India’s looming jobs crisis is starting to unravel within the first 21 days of coronavirus lockdown
- Reports of job cuts and salary cuts in Indian media have started to flow in while many other sectors have reduced hiring by as much as half.
- There will be more unemployed youth on the streets in the days to come as new jobs dry up and existing ones vanish.
- India needs an estimated 10 million jobs a year to employ the new youth joining the workforce annually.
- The rising anxiety over livelihoods will make it difficult for Prime Minister Narendra Modi to enforce lockdown and ensure people adhere to the extension of lockdown required to contain the spread of novel coronavirus in India.
AdvertisementWhatsApp groups and other social media in India are flush with messages of job losses even before the first 21 days of lockdown to contain the spread of Covid-19 coronavirus came to an end. The lockdown has been extended in many states and the Prime Minister, Narendra Modi, is expected to seek public support for an extended lockdown to ensure the epidemic doesn’t claim more lives.
The excitement and cooperation seen for ‘janta curfew’ (the one-day voluntary lockdown on March 22) and on April 5 (when Modi asked people to light candles and lamps for 9 minutes at 9 PM) will be tested as people across the country get increasingly anxious about who’s next on the firing line.
Watch: Psychologists explain Modi’s messaging strategy during coronavirus lockdown
An unemployment crisis was expected but not so soon
The damning impact of bringing the economy being brought to a grinding halt is no surprise but most people hoped that companies will have the wherewithal, and the empathy, to help people survive in an unprecedented situation like this. However, a majority of India's employers are unorganised and small and do not have the ability to sustain costs with little or no revenue.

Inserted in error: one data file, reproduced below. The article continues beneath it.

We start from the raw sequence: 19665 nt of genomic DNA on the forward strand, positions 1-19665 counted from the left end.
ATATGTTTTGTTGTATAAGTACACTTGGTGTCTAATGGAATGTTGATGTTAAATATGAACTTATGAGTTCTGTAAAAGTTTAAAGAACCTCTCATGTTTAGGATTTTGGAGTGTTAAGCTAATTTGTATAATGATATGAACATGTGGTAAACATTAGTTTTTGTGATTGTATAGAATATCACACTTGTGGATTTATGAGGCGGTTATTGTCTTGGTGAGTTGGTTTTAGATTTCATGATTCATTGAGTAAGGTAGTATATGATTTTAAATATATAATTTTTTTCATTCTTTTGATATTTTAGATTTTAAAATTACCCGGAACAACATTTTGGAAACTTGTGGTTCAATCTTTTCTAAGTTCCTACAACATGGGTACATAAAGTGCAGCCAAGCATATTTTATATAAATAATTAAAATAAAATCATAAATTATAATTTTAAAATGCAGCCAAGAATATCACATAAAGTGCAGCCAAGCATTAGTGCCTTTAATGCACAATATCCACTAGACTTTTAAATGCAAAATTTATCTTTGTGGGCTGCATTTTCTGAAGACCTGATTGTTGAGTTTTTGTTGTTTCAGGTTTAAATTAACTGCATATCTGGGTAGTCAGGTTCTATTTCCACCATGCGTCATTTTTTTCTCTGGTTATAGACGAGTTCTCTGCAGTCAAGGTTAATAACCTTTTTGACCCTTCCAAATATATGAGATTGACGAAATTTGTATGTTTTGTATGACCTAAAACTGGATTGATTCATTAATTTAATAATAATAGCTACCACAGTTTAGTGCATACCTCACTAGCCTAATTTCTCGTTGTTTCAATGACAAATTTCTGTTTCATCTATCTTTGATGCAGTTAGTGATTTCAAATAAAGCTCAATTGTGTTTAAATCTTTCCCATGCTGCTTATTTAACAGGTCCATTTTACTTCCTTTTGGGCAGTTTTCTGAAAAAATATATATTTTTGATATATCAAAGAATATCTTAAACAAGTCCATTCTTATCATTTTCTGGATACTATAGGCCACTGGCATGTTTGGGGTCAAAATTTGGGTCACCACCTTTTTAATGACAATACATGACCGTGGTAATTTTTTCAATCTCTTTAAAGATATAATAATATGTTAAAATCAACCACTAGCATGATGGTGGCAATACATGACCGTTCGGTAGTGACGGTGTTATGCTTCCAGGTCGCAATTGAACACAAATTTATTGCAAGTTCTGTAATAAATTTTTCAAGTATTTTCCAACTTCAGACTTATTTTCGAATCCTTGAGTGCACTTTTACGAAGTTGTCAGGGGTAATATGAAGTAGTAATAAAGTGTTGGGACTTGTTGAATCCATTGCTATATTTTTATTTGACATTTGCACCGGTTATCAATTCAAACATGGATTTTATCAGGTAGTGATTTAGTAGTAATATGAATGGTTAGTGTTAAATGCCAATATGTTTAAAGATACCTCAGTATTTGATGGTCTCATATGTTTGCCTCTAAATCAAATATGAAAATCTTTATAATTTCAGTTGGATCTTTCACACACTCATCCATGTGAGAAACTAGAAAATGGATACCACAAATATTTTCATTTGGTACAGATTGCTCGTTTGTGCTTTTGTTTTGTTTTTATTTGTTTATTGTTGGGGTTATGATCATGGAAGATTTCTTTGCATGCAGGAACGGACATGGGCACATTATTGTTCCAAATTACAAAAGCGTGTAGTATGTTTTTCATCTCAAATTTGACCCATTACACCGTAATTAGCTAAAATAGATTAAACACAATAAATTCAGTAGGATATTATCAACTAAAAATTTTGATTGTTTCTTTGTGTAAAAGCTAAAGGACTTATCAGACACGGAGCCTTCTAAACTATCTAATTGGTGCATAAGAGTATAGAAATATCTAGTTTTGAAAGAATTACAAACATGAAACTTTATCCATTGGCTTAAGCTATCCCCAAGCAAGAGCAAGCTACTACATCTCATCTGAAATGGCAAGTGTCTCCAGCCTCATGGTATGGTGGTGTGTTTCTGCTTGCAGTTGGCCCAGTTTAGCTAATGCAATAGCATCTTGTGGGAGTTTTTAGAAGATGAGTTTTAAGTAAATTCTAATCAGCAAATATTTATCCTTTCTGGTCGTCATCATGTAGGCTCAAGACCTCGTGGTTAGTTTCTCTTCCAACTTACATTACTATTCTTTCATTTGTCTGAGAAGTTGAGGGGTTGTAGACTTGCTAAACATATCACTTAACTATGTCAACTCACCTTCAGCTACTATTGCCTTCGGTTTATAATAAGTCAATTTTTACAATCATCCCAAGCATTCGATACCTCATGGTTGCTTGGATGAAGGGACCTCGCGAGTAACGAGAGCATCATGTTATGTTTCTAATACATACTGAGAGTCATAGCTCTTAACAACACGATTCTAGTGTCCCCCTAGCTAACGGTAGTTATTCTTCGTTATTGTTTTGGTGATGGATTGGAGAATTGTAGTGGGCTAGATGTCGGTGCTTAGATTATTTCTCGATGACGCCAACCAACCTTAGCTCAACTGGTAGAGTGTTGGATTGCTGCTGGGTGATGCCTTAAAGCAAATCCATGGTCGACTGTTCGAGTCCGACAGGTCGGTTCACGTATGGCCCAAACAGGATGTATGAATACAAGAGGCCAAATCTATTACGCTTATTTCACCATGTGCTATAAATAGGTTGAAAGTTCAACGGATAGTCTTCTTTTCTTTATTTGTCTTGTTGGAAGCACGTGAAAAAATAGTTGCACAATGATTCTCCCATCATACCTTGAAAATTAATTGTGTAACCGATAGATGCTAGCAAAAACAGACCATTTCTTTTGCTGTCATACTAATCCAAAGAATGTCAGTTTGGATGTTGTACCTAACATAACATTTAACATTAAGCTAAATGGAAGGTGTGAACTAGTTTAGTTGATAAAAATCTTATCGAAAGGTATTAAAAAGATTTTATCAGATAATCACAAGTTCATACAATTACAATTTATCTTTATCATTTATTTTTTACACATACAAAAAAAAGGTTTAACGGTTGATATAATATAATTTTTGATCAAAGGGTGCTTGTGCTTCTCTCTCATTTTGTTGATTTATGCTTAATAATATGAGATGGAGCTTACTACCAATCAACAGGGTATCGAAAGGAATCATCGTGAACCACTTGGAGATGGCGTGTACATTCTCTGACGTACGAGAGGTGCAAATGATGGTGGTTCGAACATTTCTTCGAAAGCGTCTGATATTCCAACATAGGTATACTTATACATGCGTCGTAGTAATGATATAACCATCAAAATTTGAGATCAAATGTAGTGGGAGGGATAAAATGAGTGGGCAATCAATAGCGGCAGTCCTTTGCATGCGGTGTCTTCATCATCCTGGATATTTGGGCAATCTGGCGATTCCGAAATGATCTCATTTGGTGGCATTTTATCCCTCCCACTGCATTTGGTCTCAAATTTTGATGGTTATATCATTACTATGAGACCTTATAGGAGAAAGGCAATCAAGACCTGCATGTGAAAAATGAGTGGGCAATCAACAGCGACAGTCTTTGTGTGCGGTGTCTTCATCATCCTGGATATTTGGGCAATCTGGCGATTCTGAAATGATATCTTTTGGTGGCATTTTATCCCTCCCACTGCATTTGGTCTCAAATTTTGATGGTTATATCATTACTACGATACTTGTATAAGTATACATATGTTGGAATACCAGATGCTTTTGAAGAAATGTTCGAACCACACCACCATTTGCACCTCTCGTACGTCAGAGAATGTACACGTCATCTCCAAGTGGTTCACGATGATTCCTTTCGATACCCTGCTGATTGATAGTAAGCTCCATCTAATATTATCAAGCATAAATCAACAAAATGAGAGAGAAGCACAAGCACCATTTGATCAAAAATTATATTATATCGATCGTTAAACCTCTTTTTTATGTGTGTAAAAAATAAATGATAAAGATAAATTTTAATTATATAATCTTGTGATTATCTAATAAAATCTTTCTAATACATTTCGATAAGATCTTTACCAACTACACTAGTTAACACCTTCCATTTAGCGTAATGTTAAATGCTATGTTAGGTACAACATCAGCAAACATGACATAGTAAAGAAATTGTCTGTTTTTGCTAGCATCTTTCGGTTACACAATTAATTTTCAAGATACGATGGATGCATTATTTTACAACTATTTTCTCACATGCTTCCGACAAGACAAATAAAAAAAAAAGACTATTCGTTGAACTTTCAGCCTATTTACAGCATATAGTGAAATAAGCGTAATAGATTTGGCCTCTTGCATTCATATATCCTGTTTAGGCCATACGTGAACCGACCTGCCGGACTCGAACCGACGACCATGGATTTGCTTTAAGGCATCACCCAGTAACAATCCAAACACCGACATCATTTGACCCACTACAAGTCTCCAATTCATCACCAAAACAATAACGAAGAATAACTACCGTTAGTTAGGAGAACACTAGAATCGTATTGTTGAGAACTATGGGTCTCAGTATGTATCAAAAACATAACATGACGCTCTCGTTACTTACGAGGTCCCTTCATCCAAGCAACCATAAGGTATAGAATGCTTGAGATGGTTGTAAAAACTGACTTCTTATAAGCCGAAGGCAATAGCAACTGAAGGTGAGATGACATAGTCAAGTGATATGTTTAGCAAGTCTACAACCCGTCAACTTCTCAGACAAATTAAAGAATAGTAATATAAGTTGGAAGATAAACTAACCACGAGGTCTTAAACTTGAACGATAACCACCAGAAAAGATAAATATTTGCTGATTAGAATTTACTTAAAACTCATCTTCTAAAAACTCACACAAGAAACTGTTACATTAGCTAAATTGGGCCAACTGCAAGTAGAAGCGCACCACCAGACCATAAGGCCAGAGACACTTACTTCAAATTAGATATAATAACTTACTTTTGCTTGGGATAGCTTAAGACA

Unemployment in India was already high at about 7.5% to 8% even before the lockdown came into effect— it has been rising steadily since mid-2017. The latest estimate for unemployment in India is a shockingly high 23%, according to the Centre for Monitoring Indian Economy.
|Sector||Hiring in March 2020|
|Hotels, restaurants, travel, airlines etc.||-56%|
|Automobiles and ancillaries||-38%|
|Banking and financial services||-9%|
The media sector is taking the early hit as companies cut back on advertisements, choking cash flow for many smaller firms in the space. Not just news organisations, Business Insider has learnt that the CEO of Prime Focus — an Indian firm that contributed visual effects for the Hollywood blockbuster Avatar — has told the employees there will be reduction in headcount.
Even for market leaders like Zee Entertainment and Sun TV, the ad revenues between Jan-March 2020 are down 28% and 20% respectively, a report from Emkay Global estimated.
Many more sectors are likely to succumb to the pressure, and according to one estimate, nearly 136 million jobs are on the line. Hiring by technology majors like Tata Consultancy services (TCS), Infosys, HCL Technologies, and their peers fell 9% in March, for the first time in two years, according to CLSA.